Today Monday, May 15, 2017, it is time to take stock of what we have learned after the tremendous attack suffered by institutions and company last Friday, May 12. The reflections after this intense weekend are not technical, but from common sense, and should help us to avoid or mitigate similar incidents in the future.


  • Against SPAM and malware: It is not enough to have a good anti-spam, anti-virus and anti-malware service. It saves us a lot of threats, but we can’t be 100% calm.
  • Against the technique called “social engineering”: The human factor, because of its unpredictability, is always the weak link in the chain. Training and awareness-raising help to reduce risks, but we cannot remain 100% relaxed.
  • Against software vulnerabilities: Follow the manufacturer’s recommended software update plan. There is no perfect application, and it makes sense: there are many situations not foreseen in its use, and that causes bugs and security issues. Therefore, a good policy of patching and of course, proper licensing and maintenance, are necessary for the best protection, but we cannot remain 100% confident.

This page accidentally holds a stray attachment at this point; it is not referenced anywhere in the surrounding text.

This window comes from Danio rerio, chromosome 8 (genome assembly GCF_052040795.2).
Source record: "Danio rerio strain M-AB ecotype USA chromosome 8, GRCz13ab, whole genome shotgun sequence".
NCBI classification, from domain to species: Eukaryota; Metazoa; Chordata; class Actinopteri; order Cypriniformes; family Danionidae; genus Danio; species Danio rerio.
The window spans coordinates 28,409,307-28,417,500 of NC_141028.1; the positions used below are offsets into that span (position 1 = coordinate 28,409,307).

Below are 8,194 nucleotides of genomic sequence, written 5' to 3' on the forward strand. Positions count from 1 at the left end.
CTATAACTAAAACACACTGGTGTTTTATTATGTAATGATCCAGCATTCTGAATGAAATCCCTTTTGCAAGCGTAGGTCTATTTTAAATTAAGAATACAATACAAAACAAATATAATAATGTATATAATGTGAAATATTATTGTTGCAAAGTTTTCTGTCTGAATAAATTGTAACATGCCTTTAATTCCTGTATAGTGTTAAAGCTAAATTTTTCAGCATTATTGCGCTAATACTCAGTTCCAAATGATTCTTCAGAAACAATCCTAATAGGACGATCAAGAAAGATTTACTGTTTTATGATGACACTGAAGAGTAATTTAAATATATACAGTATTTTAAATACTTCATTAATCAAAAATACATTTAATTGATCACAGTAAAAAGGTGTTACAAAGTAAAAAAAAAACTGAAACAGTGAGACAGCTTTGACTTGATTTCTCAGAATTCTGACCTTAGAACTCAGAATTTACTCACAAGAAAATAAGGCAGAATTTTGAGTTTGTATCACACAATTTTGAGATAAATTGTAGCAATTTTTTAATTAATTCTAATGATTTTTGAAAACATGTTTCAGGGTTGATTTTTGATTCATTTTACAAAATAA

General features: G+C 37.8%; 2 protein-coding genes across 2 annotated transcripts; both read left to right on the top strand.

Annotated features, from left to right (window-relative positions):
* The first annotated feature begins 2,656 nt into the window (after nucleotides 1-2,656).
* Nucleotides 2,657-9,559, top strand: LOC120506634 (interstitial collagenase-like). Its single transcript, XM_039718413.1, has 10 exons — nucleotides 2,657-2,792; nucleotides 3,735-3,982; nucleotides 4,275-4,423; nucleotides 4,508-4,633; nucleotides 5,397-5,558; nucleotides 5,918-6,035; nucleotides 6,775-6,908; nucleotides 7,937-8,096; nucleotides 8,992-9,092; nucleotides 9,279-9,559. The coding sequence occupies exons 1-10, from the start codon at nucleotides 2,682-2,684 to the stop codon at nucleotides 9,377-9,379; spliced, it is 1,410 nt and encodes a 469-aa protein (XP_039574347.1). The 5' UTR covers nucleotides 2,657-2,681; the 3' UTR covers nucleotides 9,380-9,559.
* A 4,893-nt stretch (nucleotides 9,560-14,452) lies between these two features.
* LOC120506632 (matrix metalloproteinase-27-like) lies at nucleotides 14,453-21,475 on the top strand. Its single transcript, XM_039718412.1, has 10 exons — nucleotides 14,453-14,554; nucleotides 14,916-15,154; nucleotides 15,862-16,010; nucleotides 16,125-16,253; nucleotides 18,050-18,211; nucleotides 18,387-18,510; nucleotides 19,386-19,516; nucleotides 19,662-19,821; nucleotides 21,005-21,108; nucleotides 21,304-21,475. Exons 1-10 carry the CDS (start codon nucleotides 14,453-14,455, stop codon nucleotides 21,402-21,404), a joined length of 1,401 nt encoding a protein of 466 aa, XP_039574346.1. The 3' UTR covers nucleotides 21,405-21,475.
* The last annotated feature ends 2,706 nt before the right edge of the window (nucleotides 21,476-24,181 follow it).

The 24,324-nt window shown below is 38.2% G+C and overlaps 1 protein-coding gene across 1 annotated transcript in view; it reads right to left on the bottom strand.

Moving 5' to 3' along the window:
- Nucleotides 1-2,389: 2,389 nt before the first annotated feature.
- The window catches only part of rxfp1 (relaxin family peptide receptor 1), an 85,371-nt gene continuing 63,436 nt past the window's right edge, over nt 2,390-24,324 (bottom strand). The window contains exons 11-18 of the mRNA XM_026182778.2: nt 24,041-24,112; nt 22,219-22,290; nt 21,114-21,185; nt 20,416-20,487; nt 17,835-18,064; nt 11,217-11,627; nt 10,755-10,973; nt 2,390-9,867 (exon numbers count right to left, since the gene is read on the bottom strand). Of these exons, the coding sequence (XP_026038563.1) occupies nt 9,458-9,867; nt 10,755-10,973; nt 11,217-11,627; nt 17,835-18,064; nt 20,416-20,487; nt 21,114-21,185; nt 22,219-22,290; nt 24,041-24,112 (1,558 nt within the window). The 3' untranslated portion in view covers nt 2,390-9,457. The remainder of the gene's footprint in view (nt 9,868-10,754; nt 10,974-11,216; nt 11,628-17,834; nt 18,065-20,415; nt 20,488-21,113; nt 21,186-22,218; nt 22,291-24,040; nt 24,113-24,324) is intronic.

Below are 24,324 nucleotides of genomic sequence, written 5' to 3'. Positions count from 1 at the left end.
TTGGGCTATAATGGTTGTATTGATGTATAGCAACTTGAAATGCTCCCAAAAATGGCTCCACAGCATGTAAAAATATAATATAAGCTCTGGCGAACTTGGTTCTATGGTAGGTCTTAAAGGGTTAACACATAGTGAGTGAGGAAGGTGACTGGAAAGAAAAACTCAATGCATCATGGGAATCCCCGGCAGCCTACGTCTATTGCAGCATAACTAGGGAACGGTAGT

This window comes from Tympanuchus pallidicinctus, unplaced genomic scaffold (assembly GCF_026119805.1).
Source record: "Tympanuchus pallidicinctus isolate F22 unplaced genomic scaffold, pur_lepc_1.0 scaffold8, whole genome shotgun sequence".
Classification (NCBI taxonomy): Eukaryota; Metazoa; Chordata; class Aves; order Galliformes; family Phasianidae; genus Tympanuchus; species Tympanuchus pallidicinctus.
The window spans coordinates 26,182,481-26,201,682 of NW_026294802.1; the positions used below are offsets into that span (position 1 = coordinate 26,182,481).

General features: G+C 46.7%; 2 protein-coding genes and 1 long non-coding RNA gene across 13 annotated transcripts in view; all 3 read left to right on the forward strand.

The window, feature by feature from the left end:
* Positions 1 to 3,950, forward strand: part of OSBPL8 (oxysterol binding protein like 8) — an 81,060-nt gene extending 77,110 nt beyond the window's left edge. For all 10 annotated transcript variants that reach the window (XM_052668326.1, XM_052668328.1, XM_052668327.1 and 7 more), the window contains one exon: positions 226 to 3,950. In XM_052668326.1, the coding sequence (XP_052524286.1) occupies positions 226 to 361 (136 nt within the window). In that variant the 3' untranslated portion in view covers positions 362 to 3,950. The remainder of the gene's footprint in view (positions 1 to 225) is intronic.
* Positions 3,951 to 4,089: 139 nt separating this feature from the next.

• Against ransom requests: Paying a ransom does not guarantee either the return of the information or that they will not attack you again.
  • Against Data Loss: The ultimatelifeboat is backups. And for this, it is better to have a good outsourced backup plan. We stronglyrecommend reviewing and updating backup policies, making periodic tests of its proper functioning. But we can’t stay 100% calm either…

This attack, while mediated for its wide-without affectation, has not been earlier attack in history, nor will it be the last. Nor has it been the most important or the most harmful. He’s been one more of the many that will follow. Thus, most importantly, it is to develop a good plan of safety and recovery of disasters. And that plan should include clear communication guidelines to our customers, so that it doesn’t affect the company’s image. Because what’s certain is that one day, some attack will affect us in the first person. The question is not when. It is to be prepared for it, and to know how to react as intended.

In short, and after doing the reflections after this intense weekend… Are you prepared to manage cyber-attacks?